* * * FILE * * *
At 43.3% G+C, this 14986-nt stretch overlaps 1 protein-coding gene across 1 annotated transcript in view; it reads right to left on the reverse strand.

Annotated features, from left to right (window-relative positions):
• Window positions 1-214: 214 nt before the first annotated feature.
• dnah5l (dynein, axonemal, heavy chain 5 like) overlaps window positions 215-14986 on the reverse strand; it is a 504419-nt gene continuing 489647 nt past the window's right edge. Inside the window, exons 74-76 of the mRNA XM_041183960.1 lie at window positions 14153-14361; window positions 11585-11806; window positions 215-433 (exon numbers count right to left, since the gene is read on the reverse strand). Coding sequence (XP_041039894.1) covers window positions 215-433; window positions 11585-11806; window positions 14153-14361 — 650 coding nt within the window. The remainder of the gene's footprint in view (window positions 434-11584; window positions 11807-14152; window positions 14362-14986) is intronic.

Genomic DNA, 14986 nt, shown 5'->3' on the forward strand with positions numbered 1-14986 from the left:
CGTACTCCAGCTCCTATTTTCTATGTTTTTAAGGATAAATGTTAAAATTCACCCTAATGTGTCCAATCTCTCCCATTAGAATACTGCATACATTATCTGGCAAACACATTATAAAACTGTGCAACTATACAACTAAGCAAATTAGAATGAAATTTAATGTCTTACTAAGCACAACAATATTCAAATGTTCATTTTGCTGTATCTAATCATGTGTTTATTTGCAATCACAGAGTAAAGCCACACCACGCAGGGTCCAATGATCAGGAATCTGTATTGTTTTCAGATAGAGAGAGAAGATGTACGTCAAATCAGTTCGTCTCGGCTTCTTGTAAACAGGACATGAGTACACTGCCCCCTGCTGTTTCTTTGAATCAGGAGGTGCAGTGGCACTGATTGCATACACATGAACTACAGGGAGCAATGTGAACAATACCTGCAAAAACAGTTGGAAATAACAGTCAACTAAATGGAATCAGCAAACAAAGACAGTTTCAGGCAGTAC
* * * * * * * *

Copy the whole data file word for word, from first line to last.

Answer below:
At 43.3% G+C, this 14986-nt stretch overlaps 1 protein-coding gene across 1 annotated transcript in view; it reads right to left on the reverse strand.

Annotated features, from left to right (window-relative positions):
• Window positions 1-214: 214 nt before the first annotated feature.
• dnah5l (dynein, axonemal, heavy chain 5 like) overlaps window positions 215-14986 on the reverse strand; it is a 504419-nt gene continuing 489647 nt past the window's right edge. Inside the window, exons 74-76 of the mRNA XM_041183960.1 lie at window positions 14153-14361; window positions 11585-11806; window positions 215-433 (exon numbers count right to left, since the gene is read on the reverse strand). Coding sequence (XP_041039894.1) covers window positions 215-433; window positions 11585-11806; window positions 14153-14361 — 650 coding nt within the window. The remainder of the gene's footprint in view (window positions 434-11584; window positions 11807-14152; window positions 14362-14986) is intronic.

Genomic DNA, 14986 nt, shown 5'->3' on the forward strand with positions numbered 1-14986 from the left:
CGTACTCCAGCTCCTATTTTCTATGTTTTTAAGGATAAATGTTAAAATTCACCCTAATGTGTCCAATCTCTCCCATTAGAATACTGCATACATTATCTGGCAAACACATTATAAAACTGTGCAACTATACAACTAAGCAAATTAGAATGAAATTTAATGTCTTACTAAGCACAACAATATTCAAATGTTCATTTTGCTGTATCTAATCATGTGTTTATTTGCAATCACAGAGTAAAGCCACACCACGCAGGGTCCAATGATCAGGAATCTGTATTGTTTTCAGATAGAGAGAGAAGATGTACGTCAAATCAGTTCGTCTCGGCTTCTTGTAAACAGGACATGAGTACACTGCCCCCTGCTGTTTCTTTGAATCAGGAGGTGCAGTGGCACTGATTGCATACACATGAACTACAGGGAGCAATGTGAACAATACCTGCAAAAACAGTTGGAAATAACAGTCAACTAAATGGAATCAGCAAACAAAGACAGTTTCAGGCAGTAC